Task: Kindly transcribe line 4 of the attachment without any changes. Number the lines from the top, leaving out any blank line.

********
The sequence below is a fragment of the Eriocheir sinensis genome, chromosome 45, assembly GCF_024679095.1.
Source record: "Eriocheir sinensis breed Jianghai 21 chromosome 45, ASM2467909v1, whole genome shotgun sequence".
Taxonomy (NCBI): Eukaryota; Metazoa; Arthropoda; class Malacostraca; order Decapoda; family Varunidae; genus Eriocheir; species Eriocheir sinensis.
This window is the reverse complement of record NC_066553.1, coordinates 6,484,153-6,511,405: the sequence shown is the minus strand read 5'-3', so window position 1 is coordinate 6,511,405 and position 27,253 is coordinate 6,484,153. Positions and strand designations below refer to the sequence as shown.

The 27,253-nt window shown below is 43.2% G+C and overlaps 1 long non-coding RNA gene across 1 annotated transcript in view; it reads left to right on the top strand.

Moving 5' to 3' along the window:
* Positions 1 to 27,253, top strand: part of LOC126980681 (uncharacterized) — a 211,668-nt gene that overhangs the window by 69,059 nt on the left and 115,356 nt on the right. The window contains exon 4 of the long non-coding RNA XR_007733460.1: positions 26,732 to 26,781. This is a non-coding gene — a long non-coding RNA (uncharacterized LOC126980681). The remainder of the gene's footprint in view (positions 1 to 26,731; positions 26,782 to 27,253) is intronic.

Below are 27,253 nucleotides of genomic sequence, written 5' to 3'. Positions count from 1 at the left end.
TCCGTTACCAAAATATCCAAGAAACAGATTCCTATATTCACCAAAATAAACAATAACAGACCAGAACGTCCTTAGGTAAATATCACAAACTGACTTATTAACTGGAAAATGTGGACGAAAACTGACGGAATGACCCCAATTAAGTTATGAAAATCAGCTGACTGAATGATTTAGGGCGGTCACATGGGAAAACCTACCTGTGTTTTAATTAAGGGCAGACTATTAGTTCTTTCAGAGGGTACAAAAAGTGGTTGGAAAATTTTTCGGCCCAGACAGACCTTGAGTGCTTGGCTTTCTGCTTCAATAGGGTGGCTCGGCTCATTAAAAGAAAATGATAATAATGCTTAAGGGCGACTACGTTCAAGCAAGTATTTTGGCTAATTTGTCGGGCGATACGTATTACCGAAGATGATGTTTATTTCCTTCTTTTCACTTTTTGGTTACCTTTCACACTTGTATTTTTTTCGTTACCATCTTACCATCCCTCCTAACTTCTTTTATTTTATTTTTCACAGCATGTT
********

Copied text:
This window is the reverse complement of record NC_066553.1, coordinates 6,484,153-6,511,405: the sequence shown is the minus strand read 5'-3', so window position 1 is coordinate 6,511,405 and position 27,253 is coordinate 6,484,153. Positions and strand designations below refer to the sequence as shown.